Monday, October 27, 2008

When the opposite of wrong is also wrong

Labourhome is carrying an article by someone called James Valentine (possibly one of our candidates in the European elections) about how he's got a friend who runs a company and hires Polish workers because British workers are not 'sufficiently reliable, diligent or hard working'. From this Valentine deduces that Phil Woolas is wrong and we need to sort out the education system, not the immigration system.

This is the kind of horrible muddle that well-meaning people sometimes get into. They start off trying to defend migrant workers against the likes of the idiot Phil Woolas, swallow a line being pushed by some employers because it supports their argument, and end up peddling the same kinds of prejudiced nonsense against British workers as others use about migrant workers.

Rather than picking sides in the Right Wing Death Match of 'lazy scroungers' vs 'thieving migrants', we need a set of policies which benefit migrant workers and unemployed Brits alike. That includes, just for a start, the not very difficult insight that if employers want well trained and highly motivated staff, they need to pay higher wages and take a bit more responsibility for training and supporting their employees, rather than pocketing the profits and leaving the government and taxpayer to pick up the tab.


At 12:56 am , Blogger Miller 2.0 said...

I'm glad someone is talking some sense on this, finally...

At 3:11 pm , Blogger Andreas Paterson said...

I think I met James Valentine when he came to help us with some campaigning in Norwich a few months ago, seemed like a nice enough chap. I do think you're right though this "lazy
british worker" is not a view we should be supporting.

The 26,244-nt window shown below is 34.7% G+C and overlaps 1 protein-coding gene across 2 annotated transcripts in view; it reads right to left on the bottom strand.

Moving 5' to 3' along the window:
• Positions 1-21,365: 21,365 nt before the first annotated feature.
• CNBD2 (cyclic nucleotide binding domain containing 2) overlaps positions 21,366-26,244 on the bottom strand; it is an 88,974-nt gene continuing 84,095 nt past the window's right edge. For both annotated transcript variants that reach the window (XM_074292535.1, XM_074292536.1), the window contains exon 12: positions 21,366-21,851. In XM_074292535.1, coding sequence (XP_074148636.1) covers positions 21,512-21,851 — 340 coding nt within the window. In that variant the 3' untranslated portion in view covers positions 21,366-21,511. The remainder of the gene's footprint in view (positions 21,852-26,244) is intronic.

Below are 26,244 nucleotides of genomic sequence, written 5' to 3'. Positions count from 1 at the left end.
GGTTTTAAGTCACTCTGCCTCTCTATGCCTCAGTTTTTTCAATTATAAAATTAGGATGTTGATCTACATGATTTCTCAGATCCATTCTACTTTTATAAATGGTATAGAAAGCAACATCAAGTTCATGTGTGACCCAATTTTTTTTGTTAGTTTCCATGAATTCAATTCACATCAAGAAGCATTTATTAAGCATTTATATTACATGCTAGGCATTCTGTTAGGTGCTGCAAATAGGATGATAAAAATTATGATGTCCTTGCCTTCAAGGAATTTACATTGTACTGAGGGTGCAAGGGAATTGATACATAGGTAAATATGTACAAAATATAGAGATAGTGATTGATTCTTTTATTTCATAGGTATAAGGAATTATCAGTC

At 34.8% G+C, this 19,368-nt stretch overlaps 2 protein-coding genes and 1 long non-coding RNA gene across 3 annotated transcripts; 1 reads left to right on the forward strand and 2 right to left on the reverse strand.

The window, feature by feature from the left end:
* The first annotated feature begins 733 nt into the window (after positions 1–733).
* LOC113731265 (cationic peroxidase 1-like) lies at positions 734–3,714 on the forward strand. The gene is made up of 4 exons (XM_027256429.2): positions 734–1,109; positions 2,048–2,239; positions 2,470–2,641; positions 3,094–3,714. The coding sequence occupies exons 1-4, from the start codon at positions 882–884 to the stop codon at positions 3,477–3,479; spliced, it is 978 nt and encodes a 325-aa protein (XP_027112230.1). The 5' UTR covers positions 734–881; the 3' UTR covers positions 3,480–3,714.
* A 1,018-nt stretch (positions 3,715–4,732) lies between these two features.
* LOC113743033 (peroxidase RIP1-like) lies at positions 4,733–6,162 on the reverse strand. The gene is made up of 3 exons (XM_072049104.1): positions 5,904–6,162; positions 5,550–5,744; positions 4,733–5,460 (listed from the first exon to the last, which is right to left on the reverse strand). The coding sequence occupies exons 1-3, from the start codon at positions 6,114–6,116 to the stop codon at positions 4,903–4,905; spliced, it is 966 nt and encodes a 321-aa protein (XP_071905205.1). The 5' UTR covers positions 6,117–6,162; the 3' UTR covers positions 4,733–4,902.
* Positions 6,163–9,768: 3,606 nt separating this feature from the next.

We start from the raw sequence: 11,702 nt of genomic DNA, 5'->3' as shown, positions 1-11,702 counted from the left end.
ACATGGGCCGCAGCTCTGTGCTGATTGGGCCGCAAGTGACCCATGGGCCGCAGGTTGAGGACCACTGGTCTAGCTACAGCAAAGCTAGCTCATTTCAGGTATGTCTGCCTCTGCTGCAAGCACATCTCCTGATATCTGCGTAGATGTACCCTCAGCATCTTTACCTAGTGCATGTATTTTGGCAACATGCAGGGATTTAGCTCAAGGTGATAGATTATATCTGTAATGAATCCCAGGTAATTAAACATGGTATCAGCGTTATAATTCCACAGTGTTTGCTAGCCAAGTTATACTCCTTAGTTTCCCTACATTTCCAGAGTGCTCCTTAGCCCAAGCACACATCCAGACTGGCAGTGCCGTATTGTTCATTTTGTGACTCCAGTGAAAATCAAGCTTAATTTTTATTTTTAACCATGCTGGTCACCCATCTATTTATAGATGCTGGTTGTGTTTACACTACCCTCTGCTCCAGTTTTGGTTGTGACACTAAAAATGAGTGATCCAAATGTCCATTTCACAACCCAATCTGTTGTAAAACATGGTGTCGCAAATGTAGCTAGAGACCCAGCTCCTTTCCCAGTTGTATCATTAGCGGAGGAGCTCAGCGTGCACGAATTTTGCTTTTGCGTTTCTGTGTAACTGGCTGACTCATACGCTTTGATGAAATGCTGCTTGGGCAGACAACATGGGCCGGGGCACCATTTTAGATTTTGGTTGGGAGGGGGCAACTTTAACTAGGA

His anecdote reminds me of a place I used to work that did mobile phone repair. The workforce on the repair floor was composed largely of migrants from the new EU states. Repairs were divided into three levels based on the extent of the repair required, standard engineers did levels 1 & 2, advanced engineers handled level 3 repairs.

Pay for basic engineers was somewhere in the region of £13,500, pay for advanced engineers was in the £17-£18K. It wasn't minimum wage work, but the pay wasn't exactly good, certainly not enough to retain talented people. Basically it's more a case of low rates of pay rather than lazy domestic workers.

At 4:11 pm , Blogger jdc said...

The entire discussion on that posting has demoralised me further than I already was about the disconnection of people who "think things about politics" from people who "live actual lives in the real world". It does worry me.

At 5:18 pm , Anonymous James Valentine said...

Hi, I have just detected your comments.

It should be possible to have a discussion about the difficulties some unemployed Brits face in getting into the employment market without being accused of prejudice. “Lazy scroungers” is your expression, not mine.

You blame the employers for everything but this seems more like a retreat into comfort zone then a practical suggestion. Employers obviously have responsibilities but it’s generally reckoned that the education system should be responsible for providing, at the very least, basic literacy, numeracy and communication skills.

Britain is traditionally very good at educating an elite but leaves a huge proportion without proper qualifications. Spending more on education as Labour has done doesn’t just help to provide a workforce, it allows young people to fulfil their potential and enrich their lives. That’s the current political divide – between Labour, that for instance provides EMAs and the Tories who are pledged to cut them – between Labour that allows young people who wish to go to university the opportunity to do so, and the Tories, who would stop them. Whose side are you on?

Yes, it is partly about pay and where there are significant pay differentials between British and immigrant workers (for instance where there is illegal immigration, which I didn’t touch on) then this can have pernicious effects. But in the case of some engineers and medics there just aren’t enough British applicants, even though the pay is high. In the case of maths and science teachers, there are still shortages in spite of better teachers’ pay generally and “golden hellos” as an incentive. In India, cultural attitudes to maths, science and engineering seem different. You can either hide your head in the sand about these tricky issues, or you can try and have a sensible discussion about them.

And yes, it’s “taxpayers money” going into education but it is surely socialist to see this as an investment in a fairer society, rather than just money down the drain, as you seem to imply.


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